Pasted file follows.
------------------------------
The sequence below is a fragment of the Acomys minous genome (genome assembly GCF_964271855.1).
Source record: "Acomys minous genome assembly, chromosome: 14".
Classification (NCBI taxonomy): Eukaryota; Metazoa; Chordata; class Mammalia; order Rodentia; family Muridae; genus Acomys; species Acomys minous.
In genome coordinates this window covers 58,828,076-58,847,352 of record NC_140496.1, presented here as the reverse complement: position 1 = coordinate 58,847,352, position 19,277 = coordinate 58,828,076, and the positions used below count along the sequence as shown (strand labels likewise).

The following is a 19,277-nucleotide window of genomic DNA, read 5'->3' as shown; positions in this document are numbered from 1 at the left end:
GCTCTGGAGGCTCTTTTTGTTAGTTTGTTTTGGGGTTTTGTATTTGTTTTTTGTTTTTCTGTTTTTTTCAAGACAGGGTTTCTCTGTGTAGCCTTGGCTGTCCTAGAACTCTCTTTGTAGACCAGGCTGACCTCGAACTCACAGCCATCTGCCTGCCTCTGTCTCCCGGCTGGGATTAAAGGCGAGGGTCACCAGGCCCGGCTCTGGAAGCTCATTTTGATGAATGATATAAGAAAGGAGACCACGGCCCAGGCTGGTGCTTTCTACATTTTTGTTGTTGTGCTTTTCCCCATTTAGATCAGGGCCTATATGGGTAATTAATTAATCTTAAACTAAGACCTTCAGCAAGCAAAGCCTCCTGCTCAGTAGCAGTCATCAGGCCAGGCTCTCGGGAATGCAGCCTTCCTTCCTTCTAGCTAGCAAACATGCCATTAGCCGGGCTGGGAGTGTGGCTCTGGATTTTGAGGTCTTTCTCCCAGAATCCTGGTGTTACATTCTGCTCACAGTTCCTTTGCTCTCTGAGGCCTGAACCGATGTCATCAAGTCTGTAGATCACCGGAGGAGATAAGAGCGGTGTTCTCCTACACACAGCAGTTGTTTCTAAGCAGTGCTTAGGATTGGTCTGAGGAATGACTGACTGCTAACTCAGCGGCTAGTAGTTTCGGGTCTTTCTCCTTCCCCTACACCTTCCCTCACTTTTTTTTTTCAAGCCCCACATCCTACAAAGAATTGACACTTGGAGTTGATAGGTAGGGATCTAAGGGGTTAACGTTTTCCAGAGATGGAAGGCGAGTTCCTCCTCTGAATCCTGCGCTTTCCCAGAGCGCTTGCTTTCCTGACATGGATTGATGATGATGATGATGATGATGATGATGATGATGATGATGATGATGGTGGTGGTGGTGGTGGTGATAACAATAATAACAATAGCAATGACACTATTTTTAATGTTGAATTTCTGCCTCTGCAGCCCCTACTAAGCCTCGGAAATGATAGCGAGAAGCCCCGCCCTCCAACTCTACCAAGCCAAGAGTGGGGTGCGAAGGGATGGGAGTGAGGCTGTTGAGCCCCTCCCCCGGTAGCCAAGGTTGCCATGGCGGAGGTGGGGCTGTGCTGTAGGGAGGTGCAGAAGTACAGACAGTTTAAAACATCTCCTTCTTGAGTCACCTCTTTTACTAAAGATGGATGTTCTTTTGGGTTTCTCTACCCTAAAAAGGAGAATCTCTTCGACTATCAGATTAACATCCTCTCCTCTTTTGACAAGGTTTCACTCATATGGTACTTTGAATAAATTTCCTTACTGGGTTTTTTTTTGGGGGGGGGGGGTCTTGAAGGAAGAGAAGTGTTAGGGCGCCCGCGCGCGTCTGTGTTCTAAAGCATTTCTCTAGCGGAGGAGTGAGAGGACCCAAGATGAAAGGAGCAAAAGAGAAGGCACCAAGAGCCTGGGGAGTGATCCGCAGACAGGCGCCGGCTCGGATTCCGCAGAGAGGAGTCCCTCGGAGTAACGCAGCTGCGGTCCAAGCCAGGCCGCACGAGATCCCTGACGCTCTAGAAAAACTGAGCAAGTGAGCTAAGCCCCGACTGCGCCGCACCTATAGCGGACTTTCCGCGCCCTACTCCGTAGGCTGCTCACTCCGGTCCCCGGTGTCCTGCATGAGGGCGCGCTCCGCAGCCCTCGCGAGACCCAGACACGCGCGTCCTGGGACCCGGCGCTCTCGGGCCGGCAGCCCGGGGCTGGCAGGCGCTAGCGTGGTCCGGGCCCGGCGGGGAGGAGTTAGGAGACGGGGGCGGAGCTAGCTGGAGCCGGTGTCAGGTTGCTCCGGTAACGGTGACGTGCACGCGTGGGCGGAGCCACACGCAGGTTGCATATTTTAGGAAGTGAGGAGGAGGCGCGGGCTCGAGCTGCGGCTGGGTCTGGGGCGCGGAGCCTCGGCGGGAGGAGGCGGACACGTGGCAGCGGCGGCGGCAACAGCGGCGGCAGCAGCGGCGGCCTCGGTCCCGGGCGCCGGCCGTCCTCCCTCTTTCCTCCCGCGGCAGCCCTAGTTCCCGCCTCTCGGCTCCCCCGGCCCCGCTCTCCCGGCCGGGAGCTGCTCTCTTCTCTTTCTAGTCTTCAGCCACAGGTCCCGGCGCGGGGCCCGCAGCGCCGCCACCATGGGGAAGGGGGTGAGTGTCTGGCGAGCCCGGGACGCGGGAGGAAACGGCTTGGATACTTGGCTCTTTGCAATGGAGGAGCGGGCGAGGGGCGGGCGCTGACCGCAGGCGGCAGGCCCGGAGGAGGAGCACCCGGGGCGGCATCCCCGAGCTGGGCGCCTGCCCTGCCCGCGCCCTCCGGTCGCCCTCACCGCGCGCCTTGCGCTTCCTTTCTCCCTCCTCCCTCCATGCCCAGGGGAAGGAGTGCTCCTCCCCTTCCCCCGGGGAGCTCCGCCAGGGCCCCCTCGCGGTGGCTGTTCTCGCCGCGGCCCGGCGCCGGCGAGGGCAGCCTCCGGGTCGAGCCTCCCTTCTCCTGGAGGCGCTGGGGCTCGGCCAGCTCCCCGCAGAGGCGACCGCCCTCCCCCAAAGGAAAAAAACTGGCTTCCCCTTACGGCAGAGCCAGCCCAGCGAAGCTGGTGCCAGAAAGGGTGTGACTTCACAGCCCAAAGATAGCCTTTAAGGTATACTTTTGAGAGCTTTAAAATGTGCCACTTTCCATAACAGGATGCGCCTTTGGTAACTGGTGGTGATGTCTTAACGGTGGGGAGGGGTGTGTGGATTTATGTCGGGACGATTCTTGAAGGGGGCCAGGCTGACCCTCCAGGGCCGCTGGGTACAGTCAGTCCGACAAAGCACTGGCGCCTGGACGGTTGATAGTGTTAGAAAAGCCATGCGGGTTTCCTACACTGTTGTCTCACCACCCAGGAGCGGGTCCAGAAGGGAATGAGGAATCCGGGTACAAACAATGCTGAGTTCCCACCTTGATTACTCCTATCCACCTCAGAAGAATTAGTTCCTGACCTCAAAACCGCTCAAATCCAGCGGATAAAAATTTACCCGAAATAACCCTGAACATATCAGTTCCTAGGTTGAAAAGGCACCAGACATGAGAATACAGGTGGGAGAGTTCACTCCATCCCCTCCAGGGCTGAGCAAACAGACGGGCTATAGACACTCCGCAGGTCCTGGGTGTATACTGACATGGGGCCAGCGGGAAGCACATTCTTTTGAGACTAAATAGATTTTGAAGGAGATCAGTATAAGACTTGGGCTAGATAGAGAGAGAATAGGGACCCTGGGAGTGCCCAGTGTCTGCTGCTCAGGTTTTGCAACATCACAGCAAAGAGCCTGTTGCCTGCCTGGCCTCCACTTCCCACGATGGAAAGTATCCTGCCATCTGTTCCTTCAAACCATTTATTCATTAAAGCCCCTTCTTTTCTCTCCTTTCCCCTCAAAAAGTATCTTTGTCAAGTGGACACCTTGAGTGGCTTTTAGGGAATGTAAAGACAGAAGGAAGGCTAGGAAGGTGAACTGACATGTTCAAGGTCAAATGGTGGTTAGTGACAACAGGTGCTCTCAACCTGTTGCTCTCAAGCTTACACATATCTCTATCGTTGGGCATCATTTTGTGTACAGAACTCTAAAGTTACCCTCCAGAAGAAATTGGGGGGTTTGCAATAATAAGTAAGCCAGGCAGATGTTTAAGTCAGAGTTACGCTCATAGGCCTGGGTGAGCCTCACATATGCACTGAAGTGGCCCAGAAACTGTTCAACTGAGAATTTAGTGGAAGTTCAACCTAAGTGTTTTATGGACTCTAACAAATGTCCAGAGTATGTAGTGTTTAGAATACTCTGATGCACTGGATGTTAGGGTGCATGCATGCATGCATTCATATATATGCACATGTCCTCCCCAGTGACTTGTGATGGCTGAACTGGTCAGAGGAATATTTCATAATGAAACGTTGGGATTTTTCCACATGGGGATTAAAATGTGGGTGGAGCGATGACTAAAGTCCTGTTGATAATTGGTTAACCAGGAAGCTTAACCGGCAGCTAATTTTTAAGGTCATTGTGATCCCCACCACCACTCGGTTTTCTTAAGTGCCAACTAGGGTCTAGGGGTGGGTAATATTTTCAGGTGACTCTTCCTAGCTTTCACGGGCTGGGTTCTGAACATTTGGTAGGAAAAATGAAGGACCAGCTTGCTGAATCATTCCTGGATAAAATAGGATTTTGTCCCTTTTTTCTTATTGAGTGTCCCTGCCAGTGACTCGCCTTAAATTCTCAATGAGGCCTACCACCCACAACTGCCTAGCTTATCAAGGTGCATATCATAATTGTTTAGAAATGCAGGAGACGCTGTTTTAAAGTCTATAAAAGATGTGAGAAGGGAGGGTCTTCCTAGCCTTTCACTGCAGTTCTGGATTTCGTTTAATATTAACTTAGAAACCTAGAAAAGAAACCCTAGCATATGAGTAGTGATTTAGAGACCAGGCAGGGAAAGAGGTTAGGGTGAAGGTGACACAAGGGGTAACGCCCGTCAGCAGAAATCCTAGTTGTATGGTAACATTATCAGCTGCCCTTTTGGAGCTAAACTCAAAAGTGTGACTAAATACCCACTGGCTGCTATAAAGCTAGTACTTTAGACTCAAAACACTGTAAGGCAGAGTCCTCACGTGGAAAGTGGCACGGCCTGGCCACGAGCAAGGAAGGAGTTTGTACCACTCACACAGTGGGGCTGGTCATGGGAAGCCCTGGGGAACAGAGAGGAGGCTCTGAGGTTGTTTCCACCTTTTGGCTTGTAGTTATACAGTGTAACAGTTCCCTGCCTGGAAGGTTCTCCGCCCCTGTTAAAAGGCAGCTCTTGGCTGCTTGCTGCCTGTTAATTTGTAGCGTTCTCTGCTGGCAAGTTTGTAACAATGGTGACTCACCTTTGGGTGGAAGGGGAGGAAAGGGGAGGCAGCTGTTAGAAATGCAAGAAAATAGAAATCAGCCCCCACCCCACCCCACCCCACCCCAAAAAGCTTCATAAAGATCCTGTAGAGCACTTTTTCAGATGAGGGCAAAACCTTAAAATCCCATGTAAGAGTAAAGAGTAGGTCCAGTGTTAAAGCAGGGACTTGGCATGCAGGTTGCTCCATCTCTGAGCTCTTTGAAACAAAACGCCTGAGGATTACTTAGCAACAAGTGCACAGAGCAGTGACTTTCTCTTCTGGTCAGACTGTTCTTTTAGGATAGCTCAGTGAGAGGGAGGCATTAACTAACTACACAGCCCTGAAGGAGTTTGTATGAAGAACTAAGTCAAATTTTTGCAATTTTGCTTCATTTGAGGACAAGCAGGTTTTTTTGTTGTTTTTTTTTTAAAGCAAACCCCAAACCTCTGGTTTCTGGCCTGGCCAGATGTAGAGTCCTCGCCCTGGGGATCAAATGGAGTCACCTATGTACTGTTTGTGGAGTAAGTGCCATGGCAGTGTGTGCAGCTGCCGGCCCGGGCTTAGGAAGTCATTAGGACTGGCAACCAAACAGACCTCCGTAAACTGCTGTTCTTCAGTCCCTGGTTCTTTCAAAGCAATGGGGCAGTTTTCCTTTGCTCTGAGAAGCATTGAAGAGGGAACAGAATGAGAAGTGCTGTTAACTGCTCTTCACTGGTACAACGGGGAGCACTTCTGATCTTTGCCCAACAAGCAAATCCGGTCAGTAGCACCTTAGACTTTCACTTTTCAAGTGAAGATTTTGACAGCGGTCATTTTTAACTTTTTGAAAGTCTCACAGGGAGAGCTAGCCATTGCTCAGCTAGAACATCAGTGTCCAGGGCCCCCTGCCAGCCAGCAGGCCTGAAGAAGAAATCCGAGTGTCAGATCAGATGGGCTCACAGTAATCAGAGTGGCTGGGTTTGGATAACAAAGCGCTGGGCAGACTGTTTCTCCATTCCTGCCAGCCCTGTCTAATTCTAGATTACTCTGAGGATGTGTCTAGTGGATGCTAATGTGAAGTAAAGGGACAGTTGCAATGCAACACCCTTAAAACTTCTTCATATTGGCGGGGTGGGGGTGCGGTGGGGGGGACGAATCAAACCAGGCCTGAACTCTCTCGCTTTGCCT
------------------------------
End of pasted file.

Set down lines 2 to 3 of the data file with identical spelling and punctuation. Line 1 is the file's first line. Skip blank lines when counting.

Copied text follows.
Source record: "Acomys minous genome assembly, chromosome: 14".
Classification (NCBI taxonomy): Eukaryota; Metazoa; Chordata; class Mammalia; order Rodentia; family Muridae; genus Acomys; species Acomys minous.